For those who wish to minimize court fees and also want to keep the peace as much as possible, Mediation offers a viable alternative. While it isn’t for everyone, this divorce process involves a single third party acting as a mediator. This person does not necessarily have to be a lawyer, but it is highly recommended that they are in order to make sure all legal ground is covered.
Regardless of who actually brings in the mediator, they act as a neutral throughout the process in order to help each party reach terms they can agree to (rather than giving either one the upper hand). Ideally, this keeps the divorce as fair and straightforward as possible. The goal is to keep the entire process out of the courtroom in order to avoid excess fees and unnecessary drama. This can also help expedite the process and make things a bit easier on family members (especially when it comes to children). In fact, mediators are not permitted to testify in court.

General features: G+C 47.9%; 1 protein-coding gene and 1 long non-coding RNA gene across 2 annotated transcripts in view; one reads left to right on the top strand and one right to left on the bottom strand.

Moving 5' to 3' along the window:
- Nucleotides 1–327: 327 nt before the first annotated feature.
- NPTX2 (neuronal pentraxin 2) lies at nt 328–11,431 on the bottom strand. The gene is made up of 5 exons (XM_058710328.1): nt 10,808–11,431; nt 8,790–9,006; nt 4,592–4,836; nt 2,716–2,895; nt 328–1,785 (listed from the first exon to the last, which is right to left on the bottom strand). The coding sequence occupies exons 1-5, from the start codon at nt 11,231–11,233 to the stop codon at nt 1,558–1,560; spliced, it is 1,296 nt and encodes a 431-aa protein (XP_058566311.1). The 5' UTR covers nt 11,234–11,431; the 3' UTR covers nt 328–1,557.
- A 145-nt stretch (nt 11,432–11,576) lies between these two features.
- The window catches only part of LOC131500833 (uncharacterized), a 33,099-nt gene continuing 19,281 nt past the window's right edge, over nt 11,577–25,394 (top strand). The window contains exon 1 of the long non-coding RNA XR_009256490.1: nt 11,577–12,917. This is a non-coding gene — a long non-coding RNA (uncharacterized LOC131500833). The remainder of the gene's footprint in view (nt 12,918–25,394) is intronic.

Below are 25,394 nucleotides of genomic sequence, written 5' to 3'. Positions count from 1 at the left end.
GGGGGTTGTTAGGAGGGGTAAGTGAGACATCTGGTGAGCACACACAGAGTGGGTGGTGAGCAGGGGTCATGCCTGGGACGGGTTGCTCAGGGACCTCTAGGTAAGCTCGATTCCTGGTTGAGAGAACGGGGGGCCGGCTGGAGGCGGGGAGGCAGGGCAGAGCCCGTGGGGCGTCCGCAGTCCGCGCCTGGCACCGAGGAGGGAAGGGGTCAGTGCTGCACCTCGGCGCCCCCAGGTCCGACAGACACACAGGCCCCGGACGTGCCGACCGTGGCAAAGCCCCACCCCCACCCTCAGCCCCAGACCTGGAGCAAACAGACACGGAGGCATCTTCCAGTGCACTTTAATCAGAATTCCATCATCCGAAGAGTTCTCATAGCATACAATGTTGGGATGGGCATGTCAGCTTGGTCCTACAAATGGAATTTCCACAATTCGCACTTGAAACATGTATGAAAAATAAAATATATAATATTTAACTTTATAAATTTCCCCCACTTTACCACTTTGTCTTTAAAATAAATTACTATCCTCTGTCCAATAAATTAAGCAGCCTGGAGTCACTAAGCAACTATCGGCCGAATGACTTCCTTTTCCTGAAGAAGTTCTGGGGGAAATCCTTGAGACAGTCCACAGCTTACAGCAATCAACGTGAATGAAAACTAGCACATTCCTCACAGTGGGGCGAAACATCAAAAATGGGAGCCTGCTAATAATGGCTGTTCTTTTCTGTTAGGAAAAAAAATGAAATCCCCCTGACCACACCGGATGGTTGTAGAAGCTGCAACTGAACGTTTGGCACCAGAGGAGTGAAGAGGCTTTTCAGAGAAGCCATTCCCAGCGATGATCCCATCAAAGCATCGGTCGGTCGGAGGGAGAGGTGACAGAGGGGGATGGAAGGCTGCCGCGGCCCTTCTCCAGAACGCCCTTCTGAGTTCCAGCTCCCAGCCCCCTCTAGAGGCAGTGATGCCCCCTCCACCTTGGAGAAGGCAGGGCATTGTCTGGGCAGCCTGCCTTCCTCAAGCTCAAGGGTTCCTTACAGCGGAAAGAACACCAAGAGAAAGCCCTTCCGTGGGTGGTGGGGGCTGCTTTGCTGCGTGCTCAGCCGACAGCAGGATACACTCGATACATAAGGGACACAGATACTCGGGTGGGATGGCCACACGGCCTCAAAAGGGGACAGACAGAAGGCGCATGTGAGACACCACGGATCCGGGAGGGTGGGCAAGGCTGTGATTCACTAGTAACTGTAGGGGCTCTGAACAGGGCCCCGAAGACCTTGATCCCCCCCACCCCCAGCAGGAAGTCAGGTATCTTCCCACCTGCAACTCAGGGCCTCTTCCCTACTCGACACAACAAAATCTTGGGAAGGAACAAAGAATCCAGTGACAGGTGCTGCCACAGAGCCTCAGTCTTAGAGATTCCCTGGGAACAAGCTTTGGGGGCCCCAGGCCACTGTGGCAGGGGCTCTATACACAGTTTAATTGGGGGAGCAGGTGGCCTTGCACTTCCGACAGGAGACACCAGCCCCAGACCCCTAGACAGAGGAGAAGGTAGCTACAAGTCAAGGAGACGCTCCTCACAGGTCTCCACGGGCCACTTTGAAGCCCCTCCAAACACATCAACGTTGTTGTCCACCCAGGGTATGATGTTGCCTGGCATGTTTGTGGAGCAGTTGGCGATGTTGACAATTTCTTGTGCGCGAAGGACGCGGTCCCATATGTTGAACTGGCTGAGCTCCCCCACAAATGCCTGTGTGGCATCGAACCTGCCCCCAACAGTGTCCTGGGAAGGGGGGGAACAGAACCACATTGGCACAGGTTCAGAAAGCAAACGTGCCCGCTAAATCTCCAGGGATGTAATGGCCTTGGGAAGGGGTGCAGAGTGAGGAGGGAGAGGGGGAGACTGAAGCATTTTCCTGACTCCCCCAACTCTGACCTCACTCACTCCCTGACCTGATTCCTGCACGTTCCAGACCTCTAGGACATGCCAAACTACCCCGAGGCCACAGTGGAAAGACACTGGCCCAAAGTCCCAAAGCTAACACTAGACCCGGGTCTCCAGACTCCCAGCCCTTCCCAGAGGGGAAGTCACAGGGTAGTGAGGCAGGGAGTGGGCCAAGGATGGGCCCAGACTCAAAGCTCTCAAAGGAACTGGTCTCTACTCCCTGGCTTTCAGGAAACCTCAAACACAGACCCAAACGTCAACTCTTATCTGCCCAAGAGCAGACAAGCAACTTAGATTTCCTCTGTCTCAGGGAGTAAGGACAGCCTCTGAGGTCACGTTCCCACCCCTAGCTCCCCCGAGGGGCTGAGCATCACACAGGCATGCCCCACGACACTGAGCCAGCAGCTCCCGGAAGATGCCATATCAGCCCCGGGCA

Whether or not the mediator is a lawyer, it is important that both parties consult with their own attorneys prior to actually signing any final divorce agreement. Even so, Mediation results in successful closures about 50 percent of the time. Mediation may not be a good choice for divorcing couples who are fighting frequently and finding it difficult to agree on finance and custody decisions. Because the mediator is primarily focused on both parties reaching an agreement, this process may also not be the right for individuals who have a hard time speaking up for what they want.